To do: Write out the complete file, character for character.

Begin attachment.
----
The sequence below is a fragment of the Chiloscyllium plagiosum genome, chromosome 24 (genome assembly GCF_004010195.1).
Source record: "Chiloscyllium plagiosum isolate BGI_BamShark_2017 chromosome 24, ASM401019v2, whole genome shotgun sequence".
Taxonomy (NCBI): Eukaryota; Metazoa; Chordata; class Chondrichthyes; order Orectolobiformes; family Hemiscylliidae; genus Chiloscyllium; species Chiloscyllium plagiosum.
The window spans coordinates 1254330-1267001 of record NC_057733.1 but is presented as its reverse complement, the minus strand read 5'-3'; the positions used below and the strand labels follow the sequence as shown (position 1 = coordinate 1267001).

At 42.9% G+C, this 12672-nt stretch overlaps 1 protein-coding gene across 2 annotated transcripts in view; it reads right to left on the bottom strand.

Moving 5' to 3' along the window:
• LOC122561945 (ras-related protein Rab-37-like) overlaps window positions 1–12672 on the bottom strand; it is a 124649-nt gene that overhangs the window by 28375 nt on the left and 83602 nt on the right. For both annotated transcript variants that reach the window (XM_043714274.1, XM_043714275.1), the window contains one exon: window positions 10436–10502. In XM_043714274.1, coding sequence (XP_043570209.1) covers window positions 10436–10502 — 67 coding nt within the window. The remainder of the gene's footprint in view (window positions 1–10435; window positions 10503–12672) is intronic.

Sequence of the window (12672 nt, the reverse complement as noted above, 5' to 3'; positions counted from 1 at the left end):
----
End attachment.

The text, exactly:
The sequence below is a fragment of the Chiloscyllium plagiosum genome, chromosome 24 (genome assembly GCF_004010195.1).
Source record: "Chiloscyllium plagiosum isolate BGI_BamShark_2017 chromosome 24, ASM401019v2, whole genome shotgun sequence".
Taxonomy (NCBI): Eukaryota; Metazoa; Chordata; class Chondrichthyes; order Orectolobiformes; family Hemiscylliidae; genus Chiloscyllium; species Chiloscyllium plagiosum.
The window spans coordinates 1254330-1267001 of record NC_057733.1 but is presented as its reverse complement, the minus strand read 5'-3'; the positions used below and the strand labels follow the sequence as shown (position 1 = coordinate 1267001).

At 42.9% G+C, this 12672-nt stretch overlaps 1 protein-coding gene across 2 annotated transcripts in view; it reads right to left on the bottom strand.

Moving 5' to 3' along the window:
• LOC122561945 (ras-related protein Rab-37-like) overlaps window positions 1–12672 on the bottom strand; it is a 124649-nt gene that overhangs the window by 28375 nt on the left and 83602 nt on the right. For both annotated transcript variants that reach the window (XM_043714274.1, XM_043714275.1), the window contains one exon: window positions 10436–10502. In XM_043714274.1, coding sequence (XP_043570209.1) covers window positions 10436–10502 — 67 coding nt within the window. The remainder of the gene's footprint in view (window positions 1–10435; window positions 10503–12672) is intronic.

Sequence of the window (12672 nt, the reverse complement as noted above, 5' to 3'; positions counted from 1 at the left end):